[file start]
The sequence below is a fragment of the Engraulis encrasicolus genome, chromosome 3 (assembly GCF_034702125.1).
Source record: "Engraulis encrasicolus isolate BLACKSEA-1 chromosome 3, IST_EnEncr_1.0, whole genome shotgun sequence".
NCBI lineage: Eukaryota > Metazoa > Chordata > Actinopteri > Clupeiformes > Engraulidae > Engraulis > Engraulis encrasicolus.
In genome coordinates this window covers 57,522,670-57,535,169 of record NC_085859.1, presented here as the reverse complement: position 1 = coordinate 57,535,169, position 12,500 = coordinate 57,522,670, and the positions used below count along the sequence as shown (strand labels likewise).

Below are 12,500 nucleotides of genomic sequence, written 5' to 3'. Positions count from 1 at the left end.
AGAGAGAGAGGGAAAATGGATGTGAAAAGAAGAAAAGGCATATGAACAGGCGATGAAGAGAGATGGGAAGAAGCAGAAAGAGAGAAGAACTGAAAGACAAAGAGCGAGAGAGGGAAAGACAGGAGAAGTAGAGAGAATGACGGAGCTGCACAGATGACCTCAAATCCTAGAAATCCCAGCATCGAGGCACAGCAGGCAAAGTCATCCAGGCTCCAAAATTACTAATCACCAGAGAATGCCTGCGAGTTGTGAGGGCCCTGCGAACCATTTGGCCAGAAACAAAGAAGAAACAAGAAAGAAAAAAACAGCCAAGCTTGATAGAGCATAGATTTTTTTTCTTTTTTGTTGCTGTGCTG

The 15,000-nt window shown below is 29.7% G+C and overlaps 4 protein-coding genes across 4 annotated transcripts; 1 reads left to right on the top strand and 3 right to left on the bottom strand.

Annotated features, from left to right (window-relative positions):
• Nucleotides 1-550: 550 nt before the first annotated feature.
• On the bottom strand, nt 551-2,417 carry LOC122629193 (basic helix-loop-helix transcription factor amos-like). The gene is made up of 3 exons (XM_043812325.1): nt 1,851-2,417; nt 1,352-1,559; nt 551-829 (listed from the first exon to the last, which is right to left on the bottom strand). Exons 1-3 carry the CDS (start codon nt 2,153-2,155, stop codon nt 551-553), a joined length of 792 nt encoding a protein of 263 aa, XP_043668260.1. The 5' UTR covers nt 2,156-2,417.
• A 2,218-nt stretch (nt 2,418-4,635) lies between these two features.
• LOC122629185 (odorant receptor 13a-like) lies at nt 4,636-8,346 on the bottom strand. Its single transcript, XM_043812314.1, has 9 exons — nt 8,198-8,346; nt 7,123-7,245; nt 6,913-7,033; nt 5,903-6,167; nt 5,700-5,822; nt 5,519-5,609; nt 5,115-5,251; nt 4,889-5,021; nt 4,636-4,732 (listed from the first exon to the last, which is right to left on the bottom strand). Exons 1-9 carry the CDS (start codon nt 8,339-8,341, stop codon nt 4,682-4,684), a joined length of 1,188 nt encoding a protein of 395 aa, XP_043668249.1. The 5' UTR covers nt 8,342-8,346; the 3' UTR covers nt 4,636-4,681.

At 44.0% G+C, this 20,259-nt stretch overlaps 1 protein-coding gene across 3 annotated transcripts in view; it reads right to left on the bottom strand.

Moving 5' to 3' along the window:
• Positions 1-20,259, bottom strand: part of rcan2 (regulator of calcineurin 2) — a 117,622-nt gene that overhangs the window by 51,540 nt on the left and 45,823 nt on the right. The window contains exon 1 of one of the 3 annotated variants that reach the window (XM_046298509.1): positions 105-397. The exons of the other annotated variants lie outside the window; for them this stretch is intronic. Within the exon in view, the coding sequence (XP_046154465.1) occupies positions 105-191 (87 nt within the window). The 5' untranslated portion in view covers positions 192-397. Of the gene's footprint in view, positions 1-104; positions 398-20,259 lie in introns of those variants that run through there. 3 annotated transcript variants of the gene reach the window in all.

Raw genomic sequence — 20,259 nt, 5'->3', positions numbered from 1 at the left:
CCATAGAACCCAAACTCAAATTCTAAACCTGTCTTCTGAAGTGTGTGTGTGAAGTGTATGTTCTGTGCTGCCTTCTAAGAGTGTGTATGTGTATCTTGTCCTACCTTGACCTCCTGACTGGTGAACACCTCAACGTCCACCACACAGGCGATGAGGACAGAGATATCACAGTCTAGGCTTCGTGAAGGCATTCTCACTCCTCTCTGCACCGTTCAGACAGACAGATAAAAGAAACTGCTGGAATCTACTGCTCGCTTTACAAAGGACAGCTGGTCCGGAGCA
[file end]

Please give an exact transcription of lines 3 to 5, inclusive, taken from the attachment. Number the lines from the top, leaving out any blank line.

NCBI lineage: Eukaryota > Metazoa > Chordata > Actinopteri > Clupeiformes > Engraulidae > Engraulis > Engraulis encrasicolus.
In genome coordinates this window covers 57,522,670-57,535,169 of record NC_085859.1, presented here as the reverse complement: position 1 = coordinate 57,535,169, position 12,500 = coordinate 57,522,670, and the positions used below count along the sequence as shown (strand labels likewise).

Below are 12,500 nucleotides of genomic sequence, written 5' to 3'. Positions count from 1 at the left end.